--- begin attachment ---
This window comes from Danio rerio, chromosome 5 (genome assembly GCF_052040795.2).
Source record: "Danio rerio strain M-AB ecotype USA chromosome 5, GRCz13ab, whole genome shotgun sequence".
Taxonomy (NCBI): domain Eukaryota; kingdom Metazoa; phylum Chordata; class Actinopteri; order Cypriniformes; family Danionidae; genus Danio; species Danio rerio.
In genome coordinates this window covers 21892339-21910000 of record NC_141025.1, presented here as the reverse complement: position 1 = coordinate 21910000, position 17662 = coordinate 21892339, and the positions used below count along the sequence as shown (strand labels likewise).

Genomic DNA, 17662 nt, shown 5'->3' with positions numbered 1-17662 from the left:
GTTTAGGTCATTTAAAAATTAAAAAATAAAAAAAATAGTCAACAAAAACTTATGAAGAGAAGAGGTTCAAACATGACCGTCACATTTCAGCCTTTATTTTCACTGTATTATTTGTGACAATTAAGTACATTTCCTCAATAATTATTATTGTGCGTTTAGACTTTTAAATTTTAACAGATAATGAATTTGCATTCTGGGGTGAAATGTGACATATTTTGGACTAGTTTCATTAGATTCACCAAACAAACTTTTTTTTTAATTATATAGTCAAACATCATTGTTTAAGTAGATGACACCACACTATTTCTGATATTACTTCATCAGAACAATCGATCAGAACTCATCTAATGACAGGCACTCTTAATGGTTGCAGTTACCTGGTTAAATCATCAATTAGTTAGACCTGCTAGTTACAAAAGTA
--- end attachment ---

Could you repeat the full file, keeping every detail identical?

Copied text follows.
This window comes from Danio rerio, chromosome 5 (genome assembly GCF_052040795.2).
Source record: "Danio rerio strain M-AB ecotype USA chromosome 5, GRCz13ab, whole genome shotgun sequence".
Taxonomy (NCBI): domain Eukaryota; kingdom Metazoa; phylum Chordata; class Actinopteri; order Cypriniformes; family Danionidae; genus Danio; species Danio rerio.
In genome coordinates this window covers 21892339-21910000 of record NC_141025.1, presented here as the reverse complement: position 1 = coordinate 21910000, position 17662 = coordinate 21892339, and the positions used below count along the sequence as shown (strand labels likewise).

Genomic DNA, 17662 nt, shown 5'->3' with positions numbered 1-17662 from the left:
GTTTAGGTCATTTAAAAATTAAAAAATAAAAAAAATAGTCAACAAAAACTTATGAAGAGAAGAGGTTCAAACATGACCGTCACATTTCAGCCTTTATTTTCACTGTATTATTTGTGACAATTAAGTACATTTCCTCAATAATTATTATTGTGCGTTTAGACTTTTAAATTTTAACAGATAATGAATTTGCATTCTGGGGTGAAATGTGACATATTTTGGACTAGTTTCATTAGATTCACCAAACAAACTTTTTTTTTAATTATATAGTCAAACATCATTGTTTAAGTAGATGACACCACACTATTTCTGATATTACTTCATCAGAACAATCGATCAGAACTCATCTAATGACAGGCACTCTTAATGGTTGCAGTTACCTGGTTAAATCATCAATTAGTTAGACCTGCTAGTTACAAAAGTA